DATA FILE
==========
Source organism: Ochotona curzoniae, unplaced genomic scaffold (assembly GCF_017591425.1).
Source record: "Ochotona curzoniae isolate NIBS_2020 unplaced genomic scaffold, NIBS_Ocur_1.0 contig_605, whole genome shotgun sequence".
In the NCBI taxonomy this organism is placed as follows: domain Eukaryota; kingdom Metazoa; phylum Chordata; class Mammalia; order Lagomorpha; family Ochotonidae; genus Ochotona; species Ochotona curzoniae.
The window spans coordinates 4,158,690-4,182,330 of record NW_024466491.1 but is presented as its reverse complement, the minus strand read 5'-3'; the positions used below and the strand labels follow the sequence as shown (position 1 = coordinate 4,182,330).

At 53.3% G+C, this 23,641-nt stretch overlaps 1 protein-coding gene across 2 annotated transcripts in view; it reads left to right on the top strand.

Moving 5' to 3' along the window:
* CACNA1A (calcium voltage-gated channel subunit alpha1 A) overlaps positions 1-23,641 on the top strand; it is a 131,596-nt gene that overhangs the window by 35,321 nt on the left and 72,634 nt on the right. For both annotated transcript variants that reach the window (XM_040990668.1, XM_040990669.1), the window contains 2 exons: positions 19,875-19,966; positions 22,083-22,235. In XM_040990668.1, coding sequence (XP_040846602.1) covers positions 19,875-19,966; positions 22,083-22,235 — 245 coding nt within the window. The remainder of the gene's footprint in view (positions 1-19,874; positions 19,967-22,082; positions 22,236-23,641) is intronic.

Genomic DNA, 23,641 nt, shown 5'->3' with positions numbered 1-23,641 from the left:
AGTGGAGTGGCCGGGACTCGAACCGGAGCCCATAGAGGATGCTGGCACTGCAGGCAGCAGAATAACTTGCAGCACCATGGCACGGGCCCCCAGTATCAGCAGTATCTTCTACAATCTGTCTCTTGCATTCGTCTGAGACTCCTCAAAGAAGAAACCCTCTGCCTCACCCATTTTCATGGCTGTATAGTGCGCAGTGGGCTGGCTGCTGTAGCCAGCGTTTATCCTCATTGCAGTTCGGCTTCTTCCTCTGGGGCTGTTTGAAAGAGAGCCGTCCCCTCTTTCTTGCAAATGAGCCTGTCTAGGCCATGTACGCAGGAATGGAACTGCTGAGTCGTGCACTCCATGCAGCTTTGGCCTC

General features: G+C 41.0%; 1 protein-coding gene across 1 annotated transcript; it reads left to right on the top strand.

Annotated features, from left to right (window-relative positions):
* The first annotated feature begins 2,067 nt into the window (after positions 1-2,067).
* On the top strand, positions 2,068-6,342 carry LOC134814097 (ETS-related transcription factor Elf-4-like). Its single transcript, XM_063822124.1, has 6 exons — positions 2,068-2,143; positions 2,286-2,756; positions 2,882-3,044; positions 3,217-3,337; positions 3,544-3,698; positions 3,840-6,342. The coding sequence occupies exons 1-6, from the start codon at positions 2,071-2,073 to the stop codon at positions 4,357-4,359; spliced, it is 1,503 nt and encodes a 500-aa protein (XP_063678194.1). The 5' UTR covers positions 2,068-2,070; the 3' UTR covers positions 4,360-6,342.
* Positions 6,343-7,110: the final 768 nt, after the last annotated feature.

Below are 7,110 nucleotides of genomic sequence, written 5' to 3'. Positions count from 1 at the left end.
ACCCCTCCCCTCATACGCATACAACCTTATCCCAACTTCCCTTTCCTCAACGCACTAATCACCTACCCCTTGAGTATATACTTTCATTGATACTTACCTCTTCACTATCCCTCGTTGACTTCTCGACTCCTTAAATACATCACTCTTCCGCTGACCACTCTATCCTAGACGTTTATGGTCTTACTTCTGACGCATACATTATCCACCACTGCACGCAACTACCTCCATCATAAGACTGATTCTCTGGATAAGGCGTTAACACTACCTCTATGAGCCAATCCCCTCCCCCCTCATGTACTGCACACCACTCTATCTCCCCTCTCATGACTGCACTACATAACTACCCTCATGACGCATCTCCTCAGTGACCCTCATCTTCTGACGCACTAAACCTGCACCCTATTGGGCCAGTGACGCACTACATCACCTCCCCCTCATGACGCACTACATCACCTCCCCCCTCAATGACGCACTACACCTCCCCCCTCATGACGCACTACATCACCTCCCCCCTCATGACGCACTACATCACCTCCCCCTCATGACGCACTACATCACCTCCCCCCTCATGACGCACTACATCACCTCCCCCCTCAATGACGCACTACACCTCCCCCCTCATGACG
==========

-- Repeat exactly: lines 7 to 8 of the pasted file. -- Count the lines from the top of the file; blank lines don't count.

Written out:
* CACNA1A (calcium voltage-gated channel subunit alpha1 A) overlaps positions 1-23,641 on the top strand; it is a 131,596-nt gene that overhangs the window by 35,321 nt on the left and 72,634 nt on the right. For both annotated transcript variants that reach the window (XM_040990668.1, XM_040990669.1), the window contains 2 exons: positions 19,875-19,966; positions 22,083-22,235. In XM_040990668.1, coding sequence (XP_040846602.1) covers positions 19,875-19,966; positions 22,083-22,235 — 245 coding nt within the window. The remainder of the gene's footprint in view (positions 1-19,874; positions 19,967-22,082; positions 22,236-23,641) is intronic.

Genomic DNA, 23,641 nt, shown 5'->3' with positions numbered 1-23,641 from the left: